RUMI SPORT 125



1952 Rumi Sport 125
Years produced: 1950-1952
Claimed power: 10hp @ 7,400rpm
Top speed: 65mph (est.)
Engine type: 124.68cc air-cooled 2-stroke parallel twin
Top speed: 65mph (est.)
Weight (dry): 202lb (92kg)
Price then: $375 (est.)
Price now: $8,500-$14,000
MPG: 45-65 (est.)

If someone told you they were introducing a 10hp, 125cc 2-stroke
twin-cylinder machine like the 1952 Rumi Sport 125, would you be
even remotely impressed? Probably not. These days, we’re spoiled
by speed, power and efficiency. But 50 years ago, it was a different
world.

Today, we can choose from an unbelievable assortment of
motorcycles made to do anything we want. Up the road or around
the world, it’s all so easily available to us. So try to imagine how it
must have been back in the late Forties and early Fifties in an Italy
still devastated by war. There were few decent roads, little
infrastructure, not a lot to eat and not much to be had in the way of
pleasure. Shoots of optimism were appearing though, and Italians
were getting around again on two wheels. Following the lead of
Piaggio with the Vespa and Moto Guzzi with its “Guzzino” 65, most
of the major manufacturers like Ducati, MV and Mondial had a
small-bore bike on offer; but frankly, these basic commuter
machines were staid, slow and no fun.

And then there was Rumi. Like a bright torch in the gloom of post-
war Italian motorcycle manufacture, the Bergamo-based factory led
the way for others with daring and innovative designs, giving Italian
teenagers something to aspire to by offering what was, for the
period, an extraordinary looking motorcycle — the Rumi Sport 125.

High art
When Donnino Rumi joined his father in the family bronze foundry
business, Fonderie Officine Rumi, he decided Rumi had to
diversify. Donnino was a shy but extravagant artist, with a visual
bent not unlike that of Salvador Dali. He painted, sculpted, drew
and designed, and joined his father in business after an education
at the prestigious Carrara art academy in his hometown of
Bergamo. Combine high art and metal making with a strong cultural
desire for something bright and new, and it’s no wonder the
products coming from the Rumi factory were so aesthetically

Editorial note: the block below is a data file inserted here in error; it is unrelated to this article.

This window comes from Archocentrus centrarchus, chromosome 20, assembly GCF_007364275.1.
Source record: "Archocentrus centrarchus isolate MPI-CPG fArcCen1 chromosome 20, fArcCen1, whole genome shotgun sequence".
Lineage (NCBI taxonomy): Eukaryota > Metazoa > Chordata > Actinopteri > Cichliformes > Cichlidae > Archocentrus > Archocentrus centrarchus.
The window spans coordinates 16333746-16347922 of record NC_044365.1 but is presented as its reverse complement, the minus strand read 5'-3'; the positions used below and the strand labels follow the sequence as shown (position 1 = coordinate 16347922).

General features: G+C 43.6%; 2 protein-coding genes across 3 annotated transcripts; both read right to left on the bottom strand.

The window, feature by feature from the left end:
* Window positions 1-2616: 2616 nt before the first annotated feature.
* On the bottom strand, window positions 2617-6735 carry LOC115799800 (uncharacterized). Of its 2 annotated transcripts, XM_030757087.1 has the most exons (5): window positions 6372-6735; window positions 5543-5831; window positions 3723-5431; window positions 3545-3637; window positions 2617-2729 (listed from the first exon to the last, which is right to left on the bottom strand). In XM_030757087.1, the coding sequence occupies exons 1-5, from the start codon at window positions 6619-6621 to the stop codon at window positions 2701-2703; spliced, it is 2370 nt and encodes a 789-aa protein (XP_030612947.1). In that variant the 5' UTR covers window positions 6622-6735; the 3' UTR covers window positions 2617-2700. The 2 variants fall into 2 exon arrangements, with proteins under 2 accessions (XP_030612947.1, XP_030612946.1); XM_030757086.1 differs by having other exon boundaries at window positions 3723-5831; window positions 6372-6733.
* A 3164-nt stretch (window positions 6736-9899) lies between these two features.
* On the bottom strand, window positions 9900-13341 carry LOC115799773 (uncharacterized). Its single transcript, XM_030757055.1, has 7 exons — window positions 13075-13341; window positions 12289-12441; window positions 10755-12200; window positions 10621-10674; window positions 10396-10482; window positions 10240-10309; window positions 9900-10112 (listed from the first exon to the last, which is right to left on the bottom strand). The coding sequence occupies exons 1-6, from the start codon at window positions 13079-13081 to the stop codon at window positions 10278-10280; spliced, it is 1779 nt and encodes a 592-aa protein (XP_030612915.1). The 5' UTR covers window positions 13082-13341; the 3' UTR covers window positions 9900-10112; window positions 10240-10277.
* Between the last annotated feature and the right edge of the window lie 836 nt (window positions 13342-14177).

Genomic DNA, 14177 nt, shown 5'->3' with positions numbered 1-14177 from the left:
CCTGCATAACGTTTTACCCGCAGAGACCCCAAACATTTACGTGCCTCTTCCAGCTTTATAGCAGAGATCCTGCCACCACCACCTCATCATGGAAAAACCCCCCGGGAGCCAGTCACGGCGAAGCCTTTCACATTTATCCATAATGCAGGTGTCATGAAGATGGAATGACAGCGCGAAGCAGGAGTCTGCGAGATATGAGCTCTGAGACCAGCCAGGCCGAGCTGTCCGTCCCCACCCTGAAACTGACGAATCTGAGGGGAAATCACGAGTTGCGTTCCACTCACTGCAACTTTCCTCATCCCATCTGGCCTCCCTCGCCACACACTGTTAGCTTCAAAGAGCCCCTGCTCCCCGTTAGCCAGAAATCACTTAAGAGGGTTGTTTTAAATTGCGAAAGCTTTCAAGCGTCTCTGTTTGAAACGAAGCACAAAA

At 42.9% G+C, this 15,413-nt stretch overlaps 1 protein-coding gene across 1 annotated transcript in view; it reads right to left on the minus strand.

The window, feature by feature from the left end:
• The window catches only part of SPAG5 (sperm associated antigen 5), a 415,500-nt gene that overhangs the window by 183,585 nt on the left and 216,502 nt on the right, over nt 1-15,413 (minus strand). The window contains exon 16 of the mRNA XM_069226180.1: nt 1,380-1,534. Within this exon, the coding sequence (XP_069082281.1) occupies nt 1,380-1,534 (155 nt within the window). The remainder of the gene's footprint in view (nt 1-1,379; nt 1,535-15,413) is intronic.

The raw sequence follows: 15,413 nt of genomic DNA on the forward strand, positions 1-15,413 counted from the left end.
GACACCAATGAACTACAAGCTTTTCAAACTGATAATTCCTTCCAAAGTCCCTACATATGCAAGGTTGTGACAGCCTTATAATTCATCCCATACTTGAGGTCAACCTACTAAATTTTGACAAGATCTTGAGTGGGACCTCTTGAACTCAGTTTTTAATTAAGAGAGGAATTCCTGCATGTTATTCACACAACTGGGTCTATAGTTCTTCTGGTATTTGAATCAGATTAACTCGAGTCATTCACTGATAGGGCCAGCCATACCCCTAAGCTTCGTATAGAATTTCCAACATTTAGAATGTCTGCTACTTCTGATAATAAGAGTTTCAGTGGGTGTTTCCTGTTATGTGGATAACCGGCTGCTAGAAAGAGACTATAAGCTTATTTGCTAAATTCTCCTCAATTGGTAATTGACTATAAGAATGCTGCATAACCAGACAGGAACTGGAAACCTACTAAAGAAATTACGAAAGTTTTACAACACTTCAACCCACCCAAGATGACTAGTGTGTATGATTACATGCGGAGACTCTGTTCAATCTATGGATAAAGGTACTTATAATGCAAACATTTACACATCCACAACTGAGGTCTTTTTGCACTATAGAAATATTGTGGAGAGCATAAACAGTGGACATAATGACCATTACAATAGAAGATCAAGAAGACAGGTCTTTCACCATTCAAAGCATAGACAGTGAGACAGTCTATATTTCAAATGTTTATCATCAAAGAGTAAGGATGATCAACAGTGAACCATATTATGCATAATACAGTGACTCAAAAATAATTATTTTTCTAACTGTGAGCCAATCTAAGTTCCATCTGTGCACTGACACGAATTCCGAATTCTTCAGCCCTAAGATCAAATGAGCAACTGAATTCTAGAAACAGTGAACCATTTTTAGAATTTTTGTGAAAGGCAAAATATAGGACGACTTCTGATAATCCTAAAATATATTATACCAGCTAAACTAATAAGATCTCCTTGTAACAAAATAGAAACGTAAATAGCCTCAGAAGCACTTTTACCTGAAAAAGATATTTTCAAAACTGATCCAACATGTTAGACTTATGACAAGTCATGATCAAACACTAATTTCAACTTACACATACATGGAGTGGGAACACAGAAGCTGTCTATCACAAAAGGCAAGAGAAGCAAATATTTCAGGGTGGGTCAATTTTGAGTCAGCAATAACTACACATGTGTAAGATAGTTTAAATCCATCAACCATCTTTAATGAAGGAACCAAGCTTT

original, technically well-designed and — most importantly — so
appealing to the senses and emotions.

The Rumi Sport 125 was introduced in 1950, following the 125
Turismo, Rumi’s first production model. Unique in design and good
looking, they went well, too, and both were instant sales
successes. The 125 Sport engine boasted higher compression
than the Turismo, and had slightly wider fins on the cylinder head
to aid cooling. The 125 engine split horizontally (for quick and easy
access), with a tiny one-piece crankshaft supporting double
connecting rods and pistons with unusually shaped deflector
heads. These were technical ideas that, while different, worked
successfully in the Rumi engine. The Turismo engine was
designed by Pietro Vassena, and then revised in 1951 by
Giuseppe Salmaggi, who also designed the iconic Gilera Saturno.
Salmaggi introduced the 4-speed gearbox for the Sport and twin-
carbureted Super Sport by 1953.

Baffo’s Rumi Sport 125
My friend Fillipo d’Annibale, or “Baffo” for short (baffo is Italian for
mustache), was one of those youngsters mesmerized by the Rumi
Sport 125 way back when. “Nothing else makes a sound like a
Rumi,” Baffo explains. “The noise from the exhausts is just special,
and I remember hearing them pass by when I was a kid.” These
days, after a long career in construction, he spends his spare cash
and time finding and restoring the motorcycles he couldn’t afford
as a lad, hence the Rumi Sport 125 now sitting in his shed, nestled
amongst beautiful Parillas, Mondials and MV Agustas. “I have
looked for a Rumi Sport for years,” says Baffo, “and as they’re rare
nowadays, it took a lot of patience. Then I heard of someone
selling a 1952 model not far from me. It had been restored well
about 10 years ago, so I couldn’t resist, as there was no work to be
done on it.”

The Rumi Sport is an unusual machine however you look at it. In
an era when most small motorcycles had 4-stroke, single-cylinder
engines, the Rumi has a 2-stroke parallel-twin engine sitting
horizontally in the frame. The single Dell’Orto MB22A carburetor is
attached to a sculpted two-branch manifold that carves a vertical
arch before attaching to the cylinders. Polished aluminum
crankcases incorporate strengthening yet aesthetically pleasing
webbing, and the left-hand, one-piece casing also incorporates the
chain guard, an unusual but beautiful approach, all cast in-house
at the Rumi foundry.

The kickstarter is mounted high on the right-hand case, and has to